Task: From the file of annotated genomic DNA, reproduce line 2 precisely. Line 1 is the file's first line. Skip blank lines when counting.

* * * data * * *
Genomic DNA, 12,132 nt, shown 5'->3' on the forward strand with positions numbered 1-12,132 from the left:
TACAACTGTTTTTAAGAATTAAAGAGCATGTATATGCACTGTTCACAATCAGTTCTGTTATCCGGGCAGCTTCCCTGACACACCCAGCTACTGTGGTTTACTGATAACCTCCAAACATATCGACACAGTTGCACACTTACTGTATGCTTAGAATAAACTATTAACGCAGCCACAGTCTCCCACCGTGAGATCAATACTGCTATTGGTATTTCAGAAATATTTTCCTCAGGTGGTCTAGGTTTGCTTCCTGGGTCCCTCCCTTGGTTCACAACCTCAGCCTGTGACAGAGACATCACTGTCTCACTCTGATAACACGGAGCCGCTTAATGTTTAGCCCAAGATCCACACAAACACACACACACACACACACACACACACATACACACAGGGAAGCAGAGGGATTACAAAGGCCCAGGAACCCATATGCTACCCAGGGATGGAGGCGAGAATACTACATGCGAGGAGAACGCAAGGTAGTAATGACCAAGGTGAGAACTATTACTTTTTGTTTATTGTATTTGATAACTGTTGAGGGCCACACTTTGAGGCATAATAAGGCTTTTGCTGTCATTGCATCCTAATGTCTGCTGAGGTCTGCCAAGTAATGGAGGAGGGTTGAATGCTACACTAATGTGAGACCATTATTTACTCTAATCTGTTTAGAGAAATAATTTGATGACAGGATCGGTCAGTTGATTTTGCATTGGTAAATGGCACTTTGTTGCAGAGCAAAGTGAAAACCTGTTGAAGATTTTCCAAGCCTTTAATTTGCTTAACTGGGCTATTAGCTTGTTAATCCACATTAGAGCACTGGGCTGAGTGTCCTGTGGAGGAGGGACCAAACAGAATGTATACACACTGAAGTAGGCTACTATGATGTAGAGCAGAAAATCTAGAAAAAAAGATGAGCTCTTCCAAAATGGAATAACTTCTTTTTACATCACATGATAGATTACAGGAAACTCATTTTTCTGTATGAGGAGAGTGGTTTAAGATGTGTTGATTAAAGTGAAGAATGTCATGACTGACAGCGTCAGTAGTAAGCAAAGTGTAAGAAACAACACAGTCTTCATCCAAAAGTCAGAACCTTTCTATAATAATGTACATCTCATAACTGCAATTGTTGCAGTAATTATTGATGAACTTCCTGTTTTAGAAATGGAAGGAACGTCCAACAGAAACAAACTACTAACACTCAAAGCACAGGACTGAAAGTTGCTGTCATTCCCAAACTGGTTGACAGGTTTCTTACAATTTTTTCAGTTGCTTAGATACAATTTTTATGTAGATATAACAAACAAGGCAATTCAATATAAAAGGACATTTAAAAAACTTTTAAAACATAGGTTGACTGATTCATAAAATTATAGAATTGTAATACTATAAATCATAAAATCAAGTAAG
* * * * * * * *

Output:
TACAACTGTTTTTAAGAATTAAAGAGCATGTATATGCACTGTTCACAATCAGTTCTGTTATCCGGGCAGCTTCCCTGACACACCCAGCTACTGTGGTTTACTGATAACCTCCAAACATATCGACACAGTTGCACACTTACTGTATGCTTAGAATAAACTATTAACGCAGCCACAGTCTCCCACCGTGAGATCAATACTGCTATTGGTATTTCAGAAATATTTTCCTCAGGTGGTCTAGGTTTGCTTCCTGGGTCCCTCCCTTGGTTCACAACCTCAGCCTGTGACAGAGACATCACTGTCTCACTCTGATAACACGGAGCCGCTTAATGTTTAGCCCAAGATCCACACAAACACACACACACACACACACACACACACATACACACAGGGAAGCAGAGGGATTACAAAGGCCCAGGAACCCATATGCTACCCAGGGATGGAGGCGAGAATACTACATGCGAGGAGAACGCAAGGTAGTAATGACCAAGGTGAGAACTATTACTTTTTGTTTATTGTATTTGATAACTGTTGAGGGCCACACTTTGAGGCATAATAAGGCTTTTGCTGTCATTGCATCCTAATGTCTGCTGAGGTCTGCCAAGTAATGGAGGAGGGTTGAATGCTACACTAATGTGAGACCATTATTTACTCTAATCTGTTTAGAGAAATAATTTGATGACAGGATCGGTCAGTTGATTTTGCATTGGTAAATGGCACTTTGTTGCAGAGCAAAGTGAAAACCTGTTGAAGATTTTCCAAGCCTTTAATTTGCTTAACTGGGCTATTAGCTTGTTAATCCACATTAGAGCACTGGGCTGAGTGTCCTGTGGAGGAGGGACCAAACAGAATGTATACACACTGAAGTAGGCTACTATGATGTAGAGCAGAAAATCTAGAAAAAAAGATGAGCTCTTCCAAAATGGAATAACTTCTTTTTACATCACATGATAGATTACAGGAAACTCATTTTTCTGTATGAGGAGAGTGGTTTAAGATGTGTTGATTAAAGTGAAGAATGTCATGACTGACAGCGTCAGTAGTAAGCAAAGTGTAAGAAACAACACAGTCTTCATCCAAAAGTCAGAACCTTTCTATAATAATGTACATCTCATAACTGCAATTGTTGCAGTAATTATTGATGAACTTCCTGTTTTAGAAATGGAAGGAACGTCCAACAGAAACAAACTACTAACACTCAAAGCACAGGACTGAAAGTTGCTGTCATTCCCAAACTGGTTGACAGGTTTCTTACAATTTTTTCAGTTGCTTAGATACAATTTTTATGTAGATATAACAAACAAGGCAATTCAATATAAAAGGACATTTAAAAAACTTTTAAAACATAGGTTGACTGATTCATAAAATTATAGAATTGTAATACTATAAATCATAAAATCAAGTAAG